Normally the relationship between the influencer and the brand is not meant to be eternal, and in any case, it never will be. Even if the co-operation is for longer time, there should still be provisions about the term and termination.

In the brand’s interest is to obtain strong termination rights for reputational damage, failure to comply with applicable legislation and breach of the terms of the agreement.

If the advertiser sets special success results, the influencer needs to be very careful that they understand what is actually expected from them. The measures of success need to be in clear writing.

One important thing to consider related to the termination is survival of other clauses in the contract. Which provisions shall still apply after the termination? Think especially confidentiality, exclusivity and ownership of the IP.


If you are dealing with influencer campaigns and need help with contracts, we are more than happy to assist and advise you. We bring to the table the following combination: our profound understanding of this unique form of marketing, an in-depth understanding of social media and how different platforms work, and a sound legal experience. If you are interested in our influencer marketing related services, please schedule a free consultation, email us at or reach out to our Partner, Legal Counsel Anne Nyström directly.

Advantages and Disadvantages of a Cease and Desist Letter

A cease and desist letter we mean in this context is a legal document used in situations where you think someone is infringing your intellectual property. It literally demands (or requests) the other party, the alleged infringer, to “cease”, i.e. immediately stop, and “desist”, no longer continue. The condition set in the letter is normally that if the alleged infringer doesn’t comply with the letter’s terms and conditions, legal action will be taken. This means normally a lawsuit.


A cease and desist letter has many advantages. One of the most significant ones is that when used correctly, it has a huge potential in preventing long, expensive trials. If the alleged infringer respects your conditions and stops the infringing actions, you have just avoided a messy lawsuit phase. Obviously, not always the owner if the IP plans to take further actions, but if that’s a possibility for you, you should consider the potential benefits related to this scenario.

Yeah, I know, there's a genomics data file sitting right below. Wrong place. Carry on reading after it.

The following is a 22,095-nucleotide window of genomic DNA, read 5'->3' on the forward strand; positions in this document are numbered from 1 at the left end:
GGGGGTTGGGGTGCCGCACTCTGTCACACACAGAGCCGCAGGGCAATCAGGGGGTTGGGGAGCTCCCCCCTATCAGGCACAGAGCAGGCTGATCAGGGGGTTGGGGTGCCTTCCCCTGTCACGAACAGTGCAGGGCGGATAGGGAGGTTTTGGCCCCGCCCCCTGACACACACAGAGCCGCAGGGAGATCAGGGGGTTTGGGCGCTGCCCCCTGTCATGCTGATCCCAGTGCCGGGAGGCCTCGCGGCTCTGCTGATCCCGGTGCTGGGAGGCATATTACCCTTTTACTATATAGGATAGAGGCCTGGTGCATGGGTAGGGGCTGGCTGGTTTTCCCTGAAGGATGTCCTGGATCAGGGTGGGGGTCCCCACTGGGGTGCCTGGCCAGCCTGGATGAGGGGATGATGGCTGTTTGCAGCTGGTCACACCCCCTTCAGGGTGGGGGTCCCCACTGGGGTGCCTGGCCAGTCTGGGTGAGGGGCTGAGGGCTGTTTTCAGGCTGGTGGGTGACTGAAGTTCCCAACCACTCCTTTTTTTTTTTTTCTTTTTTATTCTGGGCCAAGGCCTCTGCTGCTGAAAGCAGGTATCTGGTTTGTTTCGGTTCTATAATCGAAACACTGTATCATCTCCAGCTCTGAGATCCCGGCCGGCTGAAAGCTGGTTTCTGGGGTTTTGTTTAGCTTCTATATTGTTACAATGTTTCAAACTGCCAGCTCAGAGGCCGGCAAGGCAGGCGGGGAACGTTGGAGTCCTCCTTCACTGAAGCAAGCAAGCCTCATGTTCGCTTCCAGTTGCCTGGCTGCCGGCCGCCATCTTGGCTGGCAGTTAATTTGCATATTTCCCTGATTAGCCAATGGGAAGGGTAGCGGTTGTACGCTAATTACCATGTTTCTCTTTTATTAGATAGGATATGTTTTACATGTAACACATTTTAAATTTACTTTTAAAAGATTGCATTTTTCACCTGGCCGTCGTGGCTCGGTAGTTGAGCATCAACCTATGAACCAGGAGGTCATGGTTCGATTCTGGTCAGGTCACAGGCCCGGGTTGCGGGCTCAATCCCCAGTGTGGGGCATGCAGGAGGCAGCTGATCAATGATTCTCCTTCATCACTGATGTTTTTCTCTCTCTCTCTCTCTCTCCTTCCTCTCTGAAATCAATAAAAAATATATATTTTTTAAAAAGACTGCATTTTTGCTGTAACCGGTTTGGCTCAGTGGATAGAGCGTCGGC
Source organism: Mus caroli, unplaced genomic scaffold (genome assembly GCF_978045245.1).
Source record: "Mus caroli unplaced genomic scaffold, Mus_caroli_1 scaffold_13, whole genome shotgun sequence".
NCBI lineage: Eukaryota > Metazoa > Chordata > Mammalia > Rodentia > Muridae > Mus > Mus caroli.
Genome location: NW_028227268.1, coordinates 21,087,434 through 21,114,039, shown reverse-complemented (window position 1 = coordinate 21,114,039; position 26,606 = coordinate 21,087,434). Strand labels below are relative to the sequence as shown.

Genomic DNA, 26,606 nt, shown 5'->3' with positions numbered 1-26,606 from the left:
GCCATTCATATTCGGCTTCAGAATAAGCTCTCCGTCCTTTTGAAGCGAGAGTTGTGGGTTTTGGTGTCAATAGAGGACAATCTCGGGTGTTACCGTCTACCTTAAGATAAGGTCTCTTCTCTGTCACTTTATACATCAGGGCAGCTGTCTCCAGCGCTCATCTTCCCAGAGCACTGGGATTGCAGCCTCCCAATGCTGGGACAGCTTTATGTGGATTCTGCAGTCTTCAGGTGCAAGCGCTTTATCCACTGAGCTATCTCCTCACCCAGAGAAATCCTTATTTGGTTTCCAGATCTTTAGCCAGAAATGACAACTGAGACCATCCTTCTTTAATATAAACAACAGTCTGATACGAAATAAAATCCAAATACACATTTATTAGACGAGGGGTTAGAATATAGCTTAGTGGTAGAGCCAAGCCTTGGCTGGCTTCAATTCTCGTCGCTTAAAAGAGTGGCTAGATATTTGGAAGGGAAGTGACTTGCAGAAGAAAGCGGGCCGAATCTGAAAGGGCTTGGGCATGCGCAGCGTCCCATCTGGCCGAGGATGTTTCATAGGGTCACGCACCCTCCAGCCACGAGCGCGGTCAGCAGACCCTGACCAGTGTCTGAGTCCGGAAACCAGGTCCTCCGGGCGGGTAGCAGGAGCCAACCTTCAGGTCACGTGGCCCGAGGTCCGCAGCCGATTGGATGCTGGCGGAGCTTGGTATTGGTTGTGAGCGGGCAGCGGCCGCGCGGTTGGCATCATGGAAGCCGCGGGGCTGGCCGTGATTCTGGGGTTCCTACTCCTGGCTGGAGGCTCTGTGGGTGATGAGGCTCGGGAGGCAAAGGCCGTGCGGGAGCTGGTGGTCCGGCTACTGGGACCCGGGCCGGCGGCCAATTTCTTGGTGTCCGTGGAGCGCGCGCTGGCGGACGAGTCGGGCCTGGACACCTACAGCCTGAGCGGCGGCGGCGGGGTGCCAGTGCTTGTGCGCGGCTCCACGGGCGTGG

The second benefit is actual especially in relation to trademarks. By sending cease and desist letters to alleged infringers, you are gathering concrete evidence of the actions you take to defend your mark. This kind of evidence can sometimes become very much needed, because one condition to keeping the trademark is that you enforce your rights when needed. It can also be very useful in future disputes.

One other advantage is that very likely, you’ll get to know the basis for the alleged infringer’s defense if the alleged infringer sends a response to the letter. Even if the alleged infringer wouldn’t comply with your demands, you have now learned his defense and can prepare a counterclaim. If you need to go to litigation, it is expressly valuable to know the alleged infringer’s defense in order to effectively object it.

An important practical advantage is that you may get evidentiary support for a finding of willfulness and enhanced damages if the alleged infringer ignores the letter. This is sometimes worded in the cease and desist letter to make it more likely that the alleged infringer stops their actions.


One very common and easily actualising risk is the label of “bully”. The internet is filled with published cease and desist letters from companies all kinds and size. On the social media, the letters can easily be shared and get negative publicity to the owner of the IP. The general public does not often take the side of the intellectual property right owner in these situations. This is more likely when the alleged infringer is individual and the rights owner a large, powerful corporation.

Nevertheless, this is one very big concern related to cease and desist letters. You want to make sure you have a good case and that the tone of your letter is appropriate in the relation to the alleged infringement and the alleged infringer. For example, sharing your logo on personal social media account should be addressed in a constructive way, when someone copying and selling your authorial works reserves stronger words.

The second risk lies in the situation where the IP owner doesn’t follow up on the letter in a timely manner. In these situations, depending on the jurisdiction, the alleged infringer may get a benefit of different kinds of defences and waivers.


Anne Nyström has a profound understanding of trademark and copyright infringements and the enforcement, both online and offline. She’s extremely experienced on infringements occurring on social media, and is happy to provide her advice on your situation. “If someone is allegedly infringing your rights on internet or social media, it’s important to gather evidence as soon as possible. Take screenshots of everything you can before taking any actions”, she says.

An experienced lawyer can help you to choose the best strategy in your situations after knowing all relevant facts. If you think someone has infringed your IP rights, do not hesitate to contact us, directly partner, European trademark attorney Anne Nyström at or book a free consultation.